NewsProtecting Paradise

Actions

Governor's blue-green algae task force meets in Fort Myers

Posted: 7:41 PM, Jul 01, 2019
Updated: 2019-07-02 13:52:35-04

FORT MYERS, Fla. — A task force created by Florida Governor Ron DeSantis met in Fort Myers Monday to discuss long-term solutions to blue-green algae problems in Southwest Florida waterways. The meeting, which was held at the Lee County School District headquarters, was open to the public.

The task force members did not address one particular solution to fight the algae problem, but talked about ways to screen and identify possible fixes.

"It's complicated, it's challenging," said Dr. Tom Frazer, Florida's chief science officer. "You can't eat the elephant in one day. But we're going to work through that process. We have close to $700 million to deal with water quality related projects in our state."

A big focus of Monday's discussion was about trying to find ways to reduce two main algae-feeding nutrients - nitrogen and phosphorus - from getting in to Lake Okeechobee. Those nutrients eventually find their downstream, and contributed to the blue-green algae mess that clogged many Southwest Florida canals in 2018.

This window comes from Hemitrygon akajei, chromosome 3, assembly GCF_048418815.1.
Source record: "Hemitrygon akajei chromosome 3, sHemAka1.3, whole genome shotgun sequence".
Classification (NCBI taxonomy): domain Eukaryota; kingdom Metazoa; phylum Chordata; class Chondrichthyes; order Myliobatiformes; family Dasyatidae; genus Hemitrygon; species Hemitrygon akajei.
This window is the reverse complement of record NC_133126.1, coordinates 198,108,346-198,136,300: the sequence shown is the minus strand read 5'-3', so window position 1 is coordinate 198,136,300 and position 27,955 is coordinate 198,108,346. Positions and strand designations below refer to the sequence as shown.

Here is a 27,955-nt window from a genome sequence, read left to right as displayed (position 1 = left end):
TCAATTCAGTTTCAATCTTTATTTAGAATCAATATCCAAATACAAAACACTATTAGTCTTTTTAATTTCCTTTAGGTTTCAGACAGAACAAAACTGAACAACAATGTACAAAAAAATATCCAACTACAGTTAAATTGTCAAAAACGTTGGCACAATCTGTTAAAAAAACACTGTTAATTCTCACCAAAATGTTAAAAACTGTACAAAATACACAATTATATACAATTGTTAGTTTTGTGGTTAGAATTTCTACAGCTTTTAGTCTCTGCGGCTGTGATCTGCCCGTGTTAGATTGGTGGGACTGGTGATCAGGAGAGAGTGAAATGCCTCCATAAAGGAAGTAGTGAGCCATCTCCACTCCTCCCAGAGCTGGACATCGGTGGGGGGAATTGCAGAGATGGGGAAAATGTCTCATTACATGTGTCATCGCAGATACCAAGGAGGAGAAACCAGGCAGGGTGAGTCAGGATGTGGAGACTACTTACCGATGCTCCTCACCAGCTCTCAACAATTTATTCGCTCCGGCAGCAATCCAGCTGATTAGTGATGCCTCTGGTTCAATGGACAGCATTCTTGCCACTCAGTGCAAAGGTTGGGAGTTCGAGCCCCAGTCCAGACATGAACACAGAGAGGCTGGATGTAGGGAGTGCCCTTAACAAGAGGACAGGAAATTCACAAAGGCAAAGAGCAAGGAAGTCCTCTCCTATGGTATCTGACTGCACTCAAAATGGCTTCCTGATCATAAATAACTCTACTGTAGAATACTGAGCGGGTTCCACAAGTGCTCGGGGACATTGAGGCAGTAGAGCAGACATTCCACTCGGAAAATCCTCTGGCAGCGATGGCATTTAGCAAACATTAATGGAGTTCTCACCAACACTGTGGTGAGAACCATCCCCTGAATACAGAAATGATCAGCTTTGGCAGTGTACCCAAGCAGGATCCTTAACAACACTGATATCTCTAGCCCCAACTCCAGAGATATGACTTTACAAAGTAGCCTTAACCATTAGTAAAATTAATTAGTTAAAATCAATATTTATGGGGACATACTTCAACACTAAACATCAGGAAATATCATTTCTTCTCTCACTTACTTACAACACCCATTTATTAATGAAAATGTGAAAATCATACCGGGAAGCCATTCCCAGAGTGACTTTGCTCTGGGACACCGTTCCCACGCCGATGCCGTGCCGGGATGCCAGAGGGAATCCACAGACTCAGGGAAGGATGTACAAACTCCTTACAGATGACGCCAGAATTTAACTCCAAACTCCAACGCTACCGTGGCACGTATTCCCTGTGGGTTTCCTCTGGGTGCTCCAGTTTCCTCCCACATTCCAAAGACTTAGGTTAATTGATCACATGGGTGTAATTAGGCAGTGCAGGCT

During the meeting, task force members displayed a map showing that many of the nutrients come from runoff as far north of Lake Okeechobee as Kissimmee and Orlando.

They also indicated that only about 75 percent of agriculture businesses in the state have adopted best management practices to reduce nutrient runoff, even though it's a state mandate.

"We're five years after that was signed into law, so they're supposed to be at 100 percent," said Daniel Andrews of Captains For Clean Water. "There's definitely some room for improvement there."

"We're behind in the solutions," Andrews added. "We need to get out in front of that, and stop pollution at the source."

With approximately a thousand more people moving to Florida every day, environmentalist Jennifer Hecker expressed hope that the state can invest in more wastewater treatment.

"Such as moving areas off of septic (systems,) and where they can't be moved off, provide more routine inspection and maintenance," Hecker said.